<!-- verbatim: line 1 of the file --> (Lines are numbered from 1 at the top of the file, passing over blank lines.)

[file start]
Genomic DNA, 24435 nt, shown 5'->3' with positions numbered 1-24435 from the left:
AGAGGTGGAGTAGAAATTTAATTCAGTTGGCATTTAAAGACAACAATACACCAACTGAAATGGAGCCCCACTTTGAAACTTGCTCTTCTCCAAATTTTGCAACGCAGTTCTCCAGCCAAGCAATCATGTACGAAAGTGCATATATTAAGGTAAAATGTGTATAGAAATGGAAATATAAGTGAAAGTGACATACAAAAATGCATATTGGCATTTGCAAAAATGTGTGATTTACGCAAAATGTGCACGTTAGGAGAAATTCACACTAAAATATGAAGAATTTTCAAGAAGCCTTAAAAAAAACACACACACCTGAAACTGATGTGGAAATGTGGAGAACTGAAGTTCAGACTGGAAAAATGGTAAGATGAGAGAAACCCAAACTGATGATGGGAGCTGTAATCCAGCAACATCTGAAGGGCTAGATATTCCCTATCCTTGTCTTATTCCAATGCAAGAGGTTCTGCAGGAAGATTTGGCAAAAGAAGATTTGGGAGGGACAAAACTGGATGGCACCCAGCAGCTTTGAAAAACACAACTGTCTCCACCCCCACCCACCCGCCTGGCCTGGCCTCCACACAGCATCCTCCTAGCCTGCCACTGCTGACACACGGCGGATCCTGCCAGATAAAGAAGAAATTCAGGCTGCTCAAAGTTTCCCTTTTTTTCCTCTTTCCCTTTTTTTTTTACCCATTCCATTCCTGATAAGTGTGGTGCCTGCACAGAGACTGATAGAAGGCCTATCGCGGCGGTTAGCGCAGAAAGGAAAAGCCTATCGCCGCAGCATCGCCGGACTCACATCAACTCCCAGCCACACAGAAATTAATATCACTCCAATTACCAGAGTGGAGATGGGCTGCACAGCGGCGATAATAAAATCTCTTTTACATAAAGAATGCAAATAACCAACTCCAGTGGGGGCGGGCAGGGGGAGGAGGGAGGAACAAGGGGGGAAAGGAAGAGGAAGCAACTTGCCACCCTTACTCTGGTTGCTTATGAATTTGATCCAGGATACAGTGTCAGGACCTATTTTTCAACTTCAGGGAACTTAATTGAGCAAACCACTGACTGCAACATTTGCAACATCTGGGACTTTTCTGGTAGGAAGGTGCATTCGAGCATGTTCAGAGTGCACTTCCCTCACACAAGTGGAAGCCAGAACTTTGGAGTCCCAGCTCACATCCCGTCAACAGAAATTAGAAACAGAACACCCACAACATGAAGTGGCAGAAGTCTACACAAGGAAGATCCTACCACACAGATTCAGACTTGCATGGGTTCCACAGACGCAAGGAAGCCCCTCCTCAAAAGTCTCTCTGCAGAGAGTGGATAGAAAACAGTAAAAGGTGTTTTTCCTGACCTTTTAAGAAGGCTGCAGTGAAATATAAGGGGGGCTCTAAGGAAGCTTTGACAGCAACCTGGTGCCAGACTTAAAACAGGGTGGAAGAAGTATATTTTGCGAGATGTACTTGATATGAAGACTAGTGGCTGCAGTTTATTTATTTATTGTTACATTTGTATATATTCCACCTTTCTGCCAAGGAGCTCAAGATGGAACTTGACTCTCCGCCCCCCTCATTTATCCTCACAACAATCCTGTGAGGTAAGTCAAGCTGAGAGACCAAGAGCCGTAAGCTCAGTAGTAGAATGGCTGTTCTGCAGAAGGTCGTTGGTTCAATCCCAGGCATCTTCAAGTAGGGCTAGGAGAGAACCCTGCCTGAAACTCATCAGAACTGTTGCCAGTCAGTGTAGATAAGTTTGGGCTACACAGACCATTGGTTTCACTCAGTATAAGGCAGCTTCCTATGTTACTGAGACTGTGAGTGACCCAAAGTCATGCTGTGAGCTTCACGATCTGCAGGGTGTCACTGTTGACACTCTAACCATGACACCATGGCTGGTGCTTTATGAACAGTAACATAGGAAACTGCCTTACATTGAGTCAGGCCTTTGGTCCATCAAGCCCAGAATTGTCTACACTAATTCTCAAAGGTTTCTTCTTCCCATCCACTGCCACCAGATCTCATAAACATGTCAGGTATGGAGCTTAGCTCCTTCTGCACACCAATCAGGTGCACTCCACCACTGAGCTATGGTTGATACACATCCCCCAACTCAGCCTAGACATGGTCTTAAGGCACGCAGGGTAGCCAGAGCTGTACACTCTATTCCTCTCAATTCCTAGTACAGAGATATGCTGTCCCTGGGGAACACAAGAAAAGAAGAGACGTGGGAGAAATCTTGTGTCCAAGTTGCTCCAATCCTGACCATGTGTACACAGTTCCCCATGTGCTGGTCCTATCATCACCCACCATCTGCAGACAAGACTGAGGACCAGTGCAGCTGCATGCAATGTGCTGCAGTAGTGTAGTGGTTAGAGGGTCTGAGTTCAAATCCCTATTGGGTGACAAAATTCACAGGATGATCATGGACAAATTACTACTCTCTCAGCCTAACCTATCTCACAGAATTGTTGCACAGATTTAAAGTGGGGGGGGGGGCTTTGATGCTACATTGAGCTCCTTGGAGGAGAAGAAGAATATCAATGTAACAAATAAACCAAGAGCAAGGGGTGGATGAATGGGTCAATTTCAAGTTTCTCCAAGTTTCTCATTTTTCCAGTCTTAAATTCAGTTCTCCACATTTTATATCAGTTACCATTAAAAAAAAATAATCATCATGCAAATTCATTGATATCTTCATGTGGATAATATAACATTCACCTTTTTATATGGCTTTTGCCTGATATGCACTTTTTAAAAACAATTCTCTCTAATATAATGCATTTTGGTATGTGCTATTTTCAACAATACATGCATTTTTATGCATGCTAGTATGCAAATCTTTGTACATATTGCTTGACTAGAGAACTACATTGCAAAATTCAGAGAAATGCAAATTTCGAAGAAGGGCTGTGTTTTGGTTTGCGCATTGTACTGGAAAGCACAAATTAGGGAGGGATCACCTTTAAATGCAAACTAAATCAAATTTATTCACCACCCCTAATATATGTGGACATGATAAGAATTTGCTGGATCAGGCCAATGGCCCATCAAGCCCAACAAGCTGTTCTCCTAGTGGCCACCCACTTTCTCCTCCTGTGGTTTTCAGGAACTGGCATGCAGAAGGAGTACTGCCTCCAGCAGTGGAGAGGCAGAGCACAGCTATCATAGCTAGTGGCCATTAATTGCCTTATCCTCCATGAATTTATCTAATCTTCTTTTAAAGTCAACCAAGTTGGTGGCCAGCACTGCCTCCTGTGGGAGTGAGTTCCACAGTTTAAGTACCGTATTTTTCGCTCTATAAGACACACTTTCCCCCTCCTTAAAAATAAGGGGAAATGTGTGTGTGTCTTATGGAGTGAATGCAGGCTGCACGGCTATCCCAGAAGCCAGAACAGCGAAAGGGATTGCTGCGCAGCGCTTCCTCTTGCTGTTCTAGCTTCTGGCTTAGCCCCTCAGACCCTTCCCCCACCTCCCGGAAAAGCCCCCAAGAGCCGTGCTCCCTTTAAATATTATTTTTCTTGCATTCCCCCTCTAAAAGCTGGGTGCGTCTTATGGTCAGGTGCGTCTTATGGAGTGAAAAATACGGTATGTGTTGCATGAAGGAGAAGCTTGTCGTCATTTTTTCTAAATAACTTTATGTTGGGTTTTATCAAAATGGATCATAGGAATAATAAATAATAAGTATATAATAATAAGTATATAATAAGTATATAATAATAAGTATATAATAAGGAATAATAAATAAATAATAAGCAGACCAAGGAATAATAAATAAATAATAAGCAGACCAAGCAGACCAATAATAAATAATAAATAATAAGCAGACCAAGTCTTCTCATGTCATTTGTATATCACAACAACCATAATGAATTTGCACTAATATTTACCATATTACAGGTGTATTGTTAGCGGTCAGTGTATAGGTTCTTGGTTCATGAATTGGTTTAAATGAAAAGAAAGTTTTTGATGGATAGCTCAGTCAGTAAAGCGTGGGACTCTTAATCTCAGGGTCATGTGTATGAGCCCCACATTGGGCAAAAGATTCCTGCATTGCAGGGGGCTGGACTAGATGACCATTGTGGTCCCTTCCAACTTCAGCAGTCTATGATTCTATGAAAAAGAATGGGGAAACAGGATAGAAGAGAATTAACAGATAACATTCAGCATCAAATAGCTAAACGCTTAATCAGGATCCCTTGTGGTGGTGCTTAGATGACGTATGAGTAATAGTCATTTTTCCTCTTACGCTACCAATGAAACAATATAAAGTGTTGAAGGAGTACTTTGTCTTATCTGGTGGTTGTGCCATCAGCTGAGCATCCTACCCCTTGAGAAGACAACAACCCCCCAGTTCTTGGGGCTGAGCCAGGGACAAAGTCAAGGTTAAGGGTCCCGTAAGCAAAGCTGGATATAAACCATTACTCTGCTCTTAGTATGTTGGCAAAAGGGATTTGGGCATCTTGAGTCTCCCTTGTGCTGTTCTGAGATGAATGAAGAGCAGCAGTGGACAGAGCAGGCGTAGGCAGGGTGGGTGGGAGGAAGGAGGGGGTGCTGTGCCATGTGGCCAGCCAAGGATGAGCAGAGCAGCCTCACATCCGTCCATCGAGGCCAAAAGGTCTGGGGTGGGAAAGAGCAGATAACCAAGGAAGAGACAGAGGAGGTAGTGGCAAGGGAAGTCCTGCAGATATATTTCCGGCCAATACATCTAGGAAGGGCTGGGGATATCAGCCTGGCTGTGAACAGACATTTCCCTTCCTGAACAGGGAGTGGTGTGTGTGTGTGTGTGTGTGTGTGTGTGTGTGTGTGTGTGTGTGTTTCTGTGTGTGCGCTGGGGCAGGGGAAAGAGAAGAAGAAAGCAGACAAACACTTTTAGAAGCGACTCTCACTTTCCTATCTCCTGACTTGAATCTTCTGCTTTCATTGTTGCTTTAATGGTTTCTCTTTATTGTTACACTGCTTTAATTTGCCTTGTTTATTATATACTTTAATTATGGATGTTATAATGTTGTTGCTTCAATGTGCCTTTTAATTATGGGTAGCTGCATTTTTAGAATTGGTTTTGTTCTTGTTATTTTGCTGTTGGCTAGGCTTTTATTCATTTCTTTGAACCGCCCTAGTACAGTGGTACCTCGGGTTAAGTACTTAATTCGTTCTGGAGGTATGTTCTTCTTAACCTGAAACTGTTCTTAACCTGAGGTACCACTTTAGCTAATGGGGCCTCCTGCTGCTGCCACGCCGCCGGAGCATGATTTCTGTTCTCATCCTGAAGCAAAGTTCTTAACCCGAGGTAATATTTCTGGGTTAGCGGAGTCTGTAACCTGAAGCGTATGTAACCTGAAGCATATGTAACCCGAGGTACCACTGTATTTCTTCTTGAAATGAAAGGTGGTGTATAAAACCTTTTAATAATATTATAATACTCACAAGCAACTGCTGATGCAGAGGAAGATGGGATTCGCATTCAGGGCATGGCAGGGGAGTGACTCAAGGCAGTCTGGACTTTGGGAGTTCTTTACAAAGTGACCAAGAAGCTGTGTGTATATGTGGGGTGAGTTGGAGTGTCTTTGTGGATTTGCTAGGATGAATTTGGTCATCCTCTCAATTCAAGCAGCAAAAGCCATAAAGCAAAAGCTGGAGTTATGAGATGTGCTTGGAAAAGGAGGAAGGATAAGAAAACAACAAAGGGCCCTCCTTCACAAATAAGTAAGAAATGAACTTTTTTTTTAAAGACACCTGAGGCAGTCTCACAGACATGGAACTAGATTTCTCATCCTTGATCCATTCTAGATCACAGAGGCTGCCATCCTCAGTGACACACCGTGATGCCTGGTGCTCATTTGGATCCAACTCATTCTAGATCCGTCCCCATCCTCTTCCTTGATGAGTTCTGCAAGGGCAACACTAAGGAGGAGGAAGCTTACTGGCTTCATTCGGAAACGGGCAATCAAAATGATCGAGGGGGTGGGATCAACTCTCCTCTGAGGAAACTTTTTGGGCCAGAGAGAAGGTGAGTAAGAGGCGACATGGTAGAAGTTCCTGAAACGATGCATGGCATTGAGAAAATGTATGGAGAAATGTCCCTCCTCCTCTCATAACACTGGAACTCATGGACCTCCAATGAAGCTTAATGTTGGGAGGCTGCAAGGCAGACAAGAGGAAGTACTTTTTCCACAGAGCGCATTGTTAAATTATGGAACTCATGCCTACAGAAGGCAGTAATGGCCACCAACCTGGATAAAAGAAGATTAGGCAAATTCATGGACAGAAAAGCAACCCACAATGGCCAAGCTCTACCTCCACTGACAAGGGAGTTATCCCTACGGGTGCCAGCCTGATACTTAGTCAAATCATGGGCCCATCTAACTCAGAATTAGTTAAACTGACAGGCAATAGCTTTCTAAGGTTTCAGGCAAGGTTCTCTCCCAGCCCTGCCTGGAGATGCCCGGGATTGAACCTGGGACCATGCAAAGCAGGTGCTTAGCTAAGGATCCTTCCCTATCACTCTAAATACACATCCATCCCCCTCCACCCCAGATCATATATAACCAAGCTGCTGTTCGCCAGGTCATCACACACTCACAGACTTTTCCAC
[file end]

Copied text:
Genomic DNA, 24435 nt, shown 5'->3' with positions numbered 1-24435 from the left: